I’ve been told that I don’t have a very good poker face, and I’m ok with that. I find it actually helps my clients, since they can tell almost immediately when I don’t agree with something or when a point needs more clarification. For example, there are times I see marketers heavily focus on time-based metrics like Time on Page and Time on Site (as if those metrics were 100% accurate). Unfortunately, this isn’t the case and the numbers reported can be far from accurate.
The confusion about how time metrics are calculated usually leads to some interesting conversations (as clients see various times listed in their reporting and want to start comparing pages and visitor segments.) That’s hard to do, since there are serious limitations with the way time metrics are calculated in web analytics (for now anyway). Even worse, people can subsequently make decisions based on the data. This is why I tend to focus on key actions visitors can take versus other measurements of success. I track these actions via conversion goals and events versus focusing heavily on time-based metrics. I’m not saying that time-based metrics are useless, but they need to be taken with a grain of salt (at least until we find a more accurate way to track them).
For example, let’s say a marketing manager analyzed a new piece of content and was blown away with an Avg. Time on Page of 5:26. This is where my (lack of a) poker face leads to a deeper conversation about how the actual Time on Page could be much different. My comment is typically something like, “I think it’s great that visitors who decided to visit another page on your site spent 5:26 on the page.” I often get a strange look at this point. Then I start to explain that Time on Page is actually calculated by page jumps. So, if someone reaches a certain page and exits from that page (or bounces), then Time on Page is 0:00. No, that’s not a typo. Time on Page is 0:00 whether they spent 10 seconds on the page or 10 minutes. I’ll explain more about how time metrics are calculated below, but I wanted to give a quick example now so we’re on the same page.
Note, although I’m focusing on Time on Page and Time on Site in this post, there are ways to calculate time metrics like Elapsed Time for certain processes that occur on a page. For example, check out my tutorial for using TimeTracker to calculate elapsed time (or Time to Complete). It’s an interesting way to extend event tracking to record how long it takes to finish a process like completing an elaborate form.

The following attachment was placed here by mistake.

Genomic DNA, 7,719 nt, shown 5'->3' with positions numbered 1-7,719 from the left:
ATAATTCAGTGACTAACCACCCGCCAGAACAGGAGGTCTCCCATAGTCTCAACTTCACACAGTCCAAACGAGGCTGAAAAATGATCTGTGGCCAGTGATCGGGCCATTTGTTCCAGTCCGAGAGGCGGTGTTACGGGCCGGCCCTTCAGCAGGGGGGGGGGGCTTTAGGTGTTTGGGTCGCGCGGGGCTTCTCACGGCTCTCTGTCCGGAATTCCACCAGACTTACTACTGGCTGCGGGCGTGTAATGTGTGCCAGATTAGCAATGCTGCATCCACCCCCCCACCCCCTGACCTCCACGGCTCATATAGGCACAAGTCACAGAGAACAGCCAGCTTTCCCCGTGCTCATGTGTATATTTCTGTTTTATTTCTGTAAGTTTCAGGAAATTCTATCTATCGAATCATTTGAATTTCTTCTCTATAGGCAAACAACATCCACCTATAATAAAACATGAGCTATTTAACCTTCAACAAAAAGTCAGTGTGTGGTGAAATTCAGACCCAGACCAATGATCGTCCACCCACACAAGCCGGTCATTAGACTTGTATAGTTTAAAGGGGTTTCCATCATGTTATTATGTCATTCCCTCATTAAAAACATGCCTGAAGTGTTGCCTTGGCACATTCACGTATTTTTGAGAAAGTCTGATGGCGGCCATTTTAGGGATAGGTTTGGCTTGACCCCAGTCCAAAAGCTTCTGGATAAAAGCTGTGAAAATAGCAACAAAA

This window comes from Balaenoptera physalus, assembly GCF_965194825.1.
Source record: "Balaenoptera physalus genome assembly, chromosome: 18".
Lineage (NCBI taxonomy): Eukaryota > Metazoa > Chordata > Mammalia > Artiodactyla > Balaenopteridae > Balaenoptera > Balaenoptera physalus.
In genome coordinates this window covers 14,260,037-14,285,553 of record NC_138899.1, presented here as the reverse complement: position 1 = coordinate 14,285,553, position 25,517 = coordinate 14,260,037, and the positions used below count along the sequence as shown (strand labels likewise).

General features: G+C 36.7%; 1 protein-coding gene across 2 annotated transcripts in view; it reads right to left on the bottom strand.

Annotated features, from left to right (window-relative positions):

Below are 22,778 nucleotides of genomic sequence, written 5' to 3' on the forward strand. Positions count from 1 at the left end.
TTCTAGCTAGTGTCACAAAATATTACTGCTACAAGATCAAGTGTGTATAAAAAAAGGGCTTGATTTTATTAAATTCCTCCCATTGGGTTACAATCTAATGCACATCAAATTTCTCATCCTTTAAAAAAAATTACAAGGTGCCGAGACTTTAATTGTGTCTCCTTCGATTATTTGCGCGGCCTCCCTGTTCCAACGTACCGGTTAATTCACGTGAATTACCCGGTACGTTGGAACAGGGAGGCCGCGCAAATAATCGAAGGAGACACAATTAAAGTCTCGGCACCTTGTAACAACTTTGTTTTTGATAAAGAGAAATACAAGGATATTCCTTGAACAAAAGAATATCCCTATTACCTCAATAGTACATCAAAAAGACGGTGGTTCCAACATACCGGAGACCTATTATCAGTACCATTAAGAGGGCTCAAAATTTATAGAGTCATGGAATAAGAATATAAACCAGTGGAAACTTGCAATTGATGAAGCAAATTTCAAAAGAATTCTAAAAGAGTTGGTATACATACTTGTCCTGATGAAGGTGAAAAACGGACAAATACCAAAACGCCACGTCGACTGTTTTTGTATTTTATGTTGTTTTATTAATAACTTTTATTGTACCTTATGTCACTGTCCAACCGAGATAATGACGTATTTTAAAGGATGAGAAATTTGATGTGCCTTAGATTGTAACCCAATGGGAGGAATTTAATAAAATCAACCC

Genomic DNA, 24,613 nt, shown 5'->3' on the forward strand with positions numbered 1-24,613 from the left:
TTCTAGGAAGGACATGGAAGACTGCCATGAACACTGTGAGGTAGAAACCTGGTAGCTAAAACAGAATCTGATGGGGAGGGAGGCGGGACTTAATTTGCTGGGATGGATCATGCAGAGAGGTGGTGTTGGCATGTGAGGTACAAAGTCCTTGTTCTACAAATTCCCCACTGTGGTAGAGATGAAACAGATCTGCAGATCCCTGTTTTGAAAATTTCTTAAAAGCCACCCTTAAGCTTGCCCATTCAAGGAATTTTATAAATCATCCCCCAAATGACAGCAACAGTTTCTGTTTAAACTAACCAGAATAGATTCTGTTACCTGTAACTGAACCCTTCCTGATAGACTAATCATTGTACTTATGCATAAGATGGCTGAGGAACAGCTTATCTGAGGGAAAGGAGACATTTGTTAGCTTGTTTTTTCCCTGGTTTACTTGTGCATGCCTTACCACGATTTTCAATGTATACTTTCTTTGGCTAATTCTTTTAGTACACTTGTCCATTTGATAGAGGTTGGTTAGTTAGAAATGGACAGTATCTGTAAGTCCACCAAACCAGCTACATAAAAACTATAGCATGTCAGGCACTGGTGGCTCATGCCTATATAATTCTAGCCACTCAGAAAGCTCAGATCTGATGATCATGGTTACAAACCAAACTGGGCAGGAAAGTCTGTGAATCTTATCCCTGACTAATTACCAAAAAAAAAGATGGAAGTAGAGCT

Access To Data Can Be Powerful But Interpreting Data Incorrectly Can Be Dangerously Powerful
I never want to rain on anyone’s parade, but it can be dangerous to walk around your office telling everyone something that might not be entirely accurate (and can be way off). When I start helping clients with analytics, I typically make a point to grab a conference room with a white board and start explaining how Time on Page and Time on Site are calculated. After I explain how the metrics are calculated, there are times that I hear a level of skepticism, since there isn’t hard evidence that the metrics are really calculated this way. And I’m totally cool with that. I’d be a hypocrite to say that being skeptical is wrong, since I test everything.
In online marketing, I don’t necessarily take anyone’s word without testing it myself. Which brings me to this post… Based on what I explained above, I decided to run an experiment to test Time on Page and Time on Site in Google Analytics. My goal was to document the hard numbers so you can see how the metrics are reported. I think it’s important to understand the limitations of the metrics, so you can provide context in your analysis. If you provide context, then your clients can better understand the analysis you provide.
The G-Squared Lab
When setting up this experiment, my goal was to isolate directories and pages and then document the exact time that I spent while visiting those pages (and sets of pages). If each visit was isolated, then I could drill into the reporting to see exactly how Google Analytics tracked time for each page and each visit. I’ll detail the paths I took in the experiment below.
Quick Introduction: The Formulas for Time on Page and Time on Site:
Before we hop into the experiment, let’s start with a quick introduction to how Time on Page and Time on Site are calculated. Both metrics are based on page jumps (or moving from one page to the next). By calculating the difference between visiting one page and the next page during the visit (via the page timestamp), Google Analytics can determine how long you stayed on the preceding page. Calculating Time on Page via page jumps is where a major limitation is exposed.
That’s because if you visit a page and then exit the site, the Time on Page is 0:00. As mentioned earlier, that’s whether you spent 10 seconds or 10 minutes on the page. On a similar note, if you visit just one page on the site and leave (which is a bounce), the Time on Page is also 0:00. Time on Site is calculated by adding the time that a visitor spent on the site by combining the Time on Page for each page that was part of the visit. Average Time on Site simply divides total time by number of visits and does not exclude bounces. You can see the formulas below.
Time on Page A = Page B Time – Page A Time (based on the timestamp)
Average Time on Page = Total Time on Page A/(Pageviews – Exits)
Total Time on Site (For a Specific Visit) = Page A + Page B (or the sum of Time on Page for each page in the calculation)